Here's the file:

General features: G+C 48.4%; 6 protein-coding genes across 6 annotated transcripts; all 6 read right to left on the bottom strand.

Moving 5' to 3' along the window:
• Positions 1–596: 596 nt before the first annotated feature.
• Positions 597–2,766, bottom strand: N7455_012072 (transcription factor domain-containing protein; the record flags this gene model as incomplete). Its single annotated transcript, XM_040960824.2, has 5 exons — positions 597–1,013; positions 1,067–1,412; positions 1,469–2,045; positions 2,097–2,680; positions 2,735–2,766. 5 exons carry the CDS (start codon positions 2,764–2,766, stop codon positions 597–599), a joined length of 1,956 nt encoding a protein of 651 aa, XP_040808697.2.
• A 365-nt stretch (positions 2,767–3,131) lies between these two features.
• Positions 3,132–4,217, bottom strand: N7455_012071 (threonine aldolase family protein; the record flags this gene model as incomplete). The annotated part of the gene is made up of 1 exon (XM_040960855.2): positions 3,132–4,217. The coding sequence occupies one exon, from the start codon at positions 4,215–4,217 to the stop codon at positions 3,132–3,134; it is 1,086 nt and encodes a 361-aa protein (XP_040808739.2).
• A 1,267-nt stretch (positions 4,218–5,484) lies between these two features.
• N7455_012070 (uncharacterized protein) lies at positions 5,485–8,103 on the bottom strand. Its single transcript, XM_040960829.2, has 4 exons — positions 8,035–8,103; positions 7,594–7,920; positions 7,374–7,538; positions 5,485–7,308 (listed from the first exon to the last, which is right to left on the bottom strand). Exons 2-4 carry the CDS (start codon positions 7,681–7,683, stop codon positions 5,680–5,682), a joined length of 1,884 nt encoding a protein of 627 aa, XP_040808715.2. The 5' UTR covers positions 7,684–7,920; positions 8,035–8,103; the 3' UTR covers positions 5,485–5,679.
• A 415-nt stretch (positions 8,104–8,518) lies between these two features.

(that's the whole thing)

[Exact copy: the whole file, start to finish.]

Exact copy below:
General features: G+C 48.4%; 6 protein-coding genes across 6 annotated transcripts; all 6 read right to left on the bottom strand.

Moving 5' to 3' along the window:
• Positions 1–596: 596 nt before the first annotated feature.
• Positions 597–2,766, bottom strand: N7455_012072 (transcription factor domain-containing protein; the record flags this gene model as incomplete). Its single annotated transcript, XM_040960824.2, has 5 exons — positions 597–1,013; positions 1,067–1,412; positions 1,469–2,045; positions 2,097–2,680; positions 2,735–2,766. 5 exons carry the CDS (start codon positions 2,764–2,766, stop codon positions 597–599), a joined length of 1,956 nt encoding a protein of 651 aa, XP_040808697.2.
• A 365-nt stretch (positions 2,767–3,131) lies between these two features.
• Positions 3,132–4,217, bottom strand: N7455_012071 (threonine aldolase family protein; the record flags this gene model as incomplete). The annotated part of the gene is made up of 1 exon (XM_040960855.2): positions 3,132–4,217. The coding sequence occupies one exon, from the start codon at positions 4,215–4,217 to the stop codon at positions 3,132–3,134; it is 1,086 nt and encodes a 361-aa protein (XP_040808739.2).
• A 1,267-nt stretch (positions 4,218–5,484) lies between these two features.
• N7455_012070 (uncharacterized protein) lies at positions 5,485–8,103 on the bottom strand. Its single transcript, XM_040960829.2, has 4 exons — positions 8,035–8,103; positions 7,594–7,920; positions 7,374–7,538; positions 5,485–7,308 (listed from the first exon to the last, which is right to left on the bottom strand). Exons 2-4 carry the CDS (start codon positions 7,681–7,683, stop codon positions 5,680–5,682), a joined length of 1,884 nt encoding a protein of 627 aa, XP_040808715.2. The 5' UTR covers positions 7,684–7,920; positions 8,035–8,103; the 3' UTR covers positions 5,485–5,679.
• A 415-nt stretch (positions 8,104–8,518) lies between these two features.